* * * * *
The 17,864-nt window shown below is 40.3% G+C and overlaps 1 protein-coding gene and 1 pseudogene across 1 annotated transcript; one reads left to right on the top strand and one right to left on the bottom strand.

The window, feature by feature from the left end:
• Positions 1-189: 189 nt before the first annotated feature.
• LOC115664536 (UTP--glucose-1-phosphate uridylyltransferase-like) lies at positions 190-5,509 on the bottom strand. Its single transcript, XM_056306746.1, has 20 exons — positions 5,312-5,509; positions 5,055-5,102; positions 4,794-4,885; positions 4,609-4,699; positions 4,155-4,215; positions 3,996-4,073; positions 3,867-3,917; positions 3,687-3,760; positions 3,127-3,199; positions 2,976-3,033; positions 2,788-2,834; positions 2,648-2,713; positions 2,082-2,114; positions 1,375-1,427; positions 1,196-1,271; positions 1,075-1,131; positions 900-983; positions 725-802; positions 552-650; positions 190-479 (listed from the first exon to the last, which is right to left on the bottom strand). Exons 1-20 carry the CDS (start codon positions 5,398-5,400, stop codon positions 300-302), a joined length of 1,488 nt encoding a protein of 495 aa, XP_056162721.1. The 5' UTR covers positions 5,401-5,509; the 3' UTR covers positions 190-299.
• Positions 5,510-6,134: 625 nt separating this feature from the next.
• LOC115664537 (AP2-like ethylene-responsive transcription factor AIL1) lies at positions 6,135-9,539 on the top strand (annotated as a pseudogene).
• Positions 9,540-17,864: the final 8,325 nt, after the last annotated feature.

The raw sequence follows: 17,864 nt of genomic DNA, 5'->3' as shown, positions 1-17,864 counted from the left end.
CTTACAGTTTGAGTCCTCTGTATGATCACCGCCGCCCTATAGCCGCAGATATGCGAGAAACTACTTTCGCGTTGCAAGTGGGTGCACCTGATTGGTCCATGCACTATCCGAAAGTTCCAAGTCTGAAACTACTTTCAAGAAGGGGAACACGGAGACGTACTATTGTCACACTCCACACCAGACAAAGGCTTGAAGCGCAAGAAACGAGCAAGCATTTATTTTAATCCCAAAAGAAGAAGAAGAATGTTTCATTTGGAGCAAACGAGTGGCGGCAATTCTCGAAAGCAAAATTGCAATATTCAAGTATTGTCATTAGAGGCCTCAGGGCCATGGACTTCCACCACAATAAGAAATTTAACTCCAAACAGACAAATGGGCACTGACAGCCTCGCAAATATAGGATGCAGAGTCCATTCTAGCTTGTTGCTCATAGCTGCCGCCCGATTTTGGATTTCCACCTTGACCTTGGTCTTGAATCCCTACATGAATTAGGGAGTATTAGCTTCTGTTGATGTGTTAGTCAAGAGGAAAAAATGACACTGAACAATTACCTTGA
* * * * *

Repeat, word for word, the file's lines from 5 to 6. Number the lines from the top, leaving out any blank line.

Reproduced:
• Positions 5,510-6,134: 625 nt separating this feature from the next.
• LOC115664537 (AP2-like ethylene-responsive transcription factor AIL1) lies at positions 6,135-9,539 on the top strand (annotated as a pseudogene).